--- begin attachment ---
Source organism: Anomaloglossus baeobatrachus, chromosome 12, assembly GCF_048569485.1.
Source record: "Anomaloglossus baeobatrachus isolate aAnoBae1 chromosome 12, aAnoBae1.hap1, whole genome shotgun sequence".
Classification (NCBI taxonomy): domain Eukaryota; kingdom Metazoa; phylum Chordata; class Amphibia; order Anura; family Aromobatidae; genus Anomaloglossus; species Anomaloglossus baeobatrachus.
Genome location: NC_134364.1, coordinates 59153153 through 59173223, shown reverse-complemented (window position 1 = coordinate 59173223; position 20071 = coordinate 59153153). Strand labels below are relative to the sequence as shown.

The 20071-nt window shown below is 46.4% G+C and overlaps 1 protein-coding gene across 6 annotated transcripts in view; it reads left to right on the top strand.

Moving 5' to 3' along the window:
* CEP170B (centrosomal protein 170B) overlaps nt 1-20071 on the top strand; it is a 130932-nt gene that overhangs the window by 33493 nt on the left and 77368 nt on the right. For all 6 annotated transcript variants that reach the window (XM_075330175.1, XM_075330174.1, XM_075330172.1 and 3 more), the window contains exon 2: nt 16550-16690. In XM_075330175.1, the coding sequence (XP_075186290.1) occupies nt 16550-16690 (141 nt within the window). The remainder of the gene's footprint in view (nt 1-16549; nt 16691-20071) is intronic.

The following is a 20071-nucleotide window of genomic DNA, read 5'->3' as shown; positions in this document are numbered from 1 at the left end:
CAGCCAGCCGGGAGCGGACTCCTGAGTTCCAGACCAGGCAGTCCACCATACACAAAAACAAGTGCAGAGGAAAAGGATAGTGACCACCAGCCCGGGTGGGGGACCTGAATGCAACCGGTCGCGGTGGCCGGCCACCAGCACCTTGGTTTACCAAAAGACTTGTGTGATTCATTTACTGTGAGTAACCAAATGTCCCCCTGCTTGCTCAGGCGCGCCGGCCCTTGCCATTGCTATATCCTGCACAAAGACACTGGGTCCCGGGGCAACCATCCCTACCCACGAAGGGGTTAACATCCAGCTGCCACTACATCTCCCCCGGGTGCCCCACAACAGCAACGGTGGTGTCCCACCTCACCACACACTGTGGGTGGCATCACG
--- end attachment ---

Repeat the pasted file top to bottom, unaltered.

Source organism: Anomaloglossus baeobatrachus, chromosome 12, assembly GCF_048569485.1.
Source record: "Anomaloglossus baeobatrachus isolate aAnoBae1 chromosome 12, aAnoBae1.hap1, whole genome shotgun sequence".
Classification (NCBI taxonomy): domain Eukaryota; kingdom Metazoa; phylum Chordata; class Amphibia; order Anura; family Aromobatidae; genus Anomaloglossus; species Anomaloglossus baeobatrachus.
Genome location: NC_134364.1, coordinates 59153153 through 59173223, shown reverse-complemented (window position 1 = coordinate 59173223; position 20071 = coordinate 59153153). Strand labels below are relative to the sequence as shown.

The 20071-nt window shown below is 46.4% G+C and overlaps 1 protein-coding gene across 6 annotated transcripts in view; it reads left to right on the top strand.

Moving 5' to 3' along the window:
* CEP170B (centrosomal protein 170B) overlaps nt 1-20071 on the top strand; it is a 130932-nt gene that overhangs the window by 33493 nt on the left and 77368 nt on the right. For all 6 annotated transcript variants that reach the window (XM_075330175.1, XM_075330174.1, XM_075330172.1 and 3 more), the window contains exon 2: nt 16550-16690. In XM_075330175.1, the coding sequence (XP_075186290.1) occupies nt 16550-16690 (141 nt within the window). The remainder of the gene's footprint in view (nt 1-16549; nt 16691-20071) is intronic.

The following is a 20071-nucleotide window of genomic DNA, read 5'->3' as shown; positions in this document are numbered from 1 at the left end:
CAGCCAGCCGGGAGCGGACTCCTGAGTTCCAGACCAGGCAGTCCACCATACACAAAAACAAGTGCAGAGGAAAAGGATAGTGACCACCAGCCCGGGTGGGGGACCTGAATGCAACCGGTCGCGGTGGCCGGCCACCAGCACCTTGGTTTACCAAAAGACTTGTGTGATTCATTTACTGTGAGTAACCAAATGTCCCCCTGCTTGCTCAGGCGCGCCGGCCCTTGCCATTGCTATATCCTGCACAAAGACACTGGGTCCCGGGGCAACCATCCCTACCCACGAAGGGGTTAACATCCAGCTGCCACTACATCTCCCCCGGGTGCCCCACAACAGCAACGGTGGTGTCCCACCTCACCACACACTGTGGGTGGCATCACG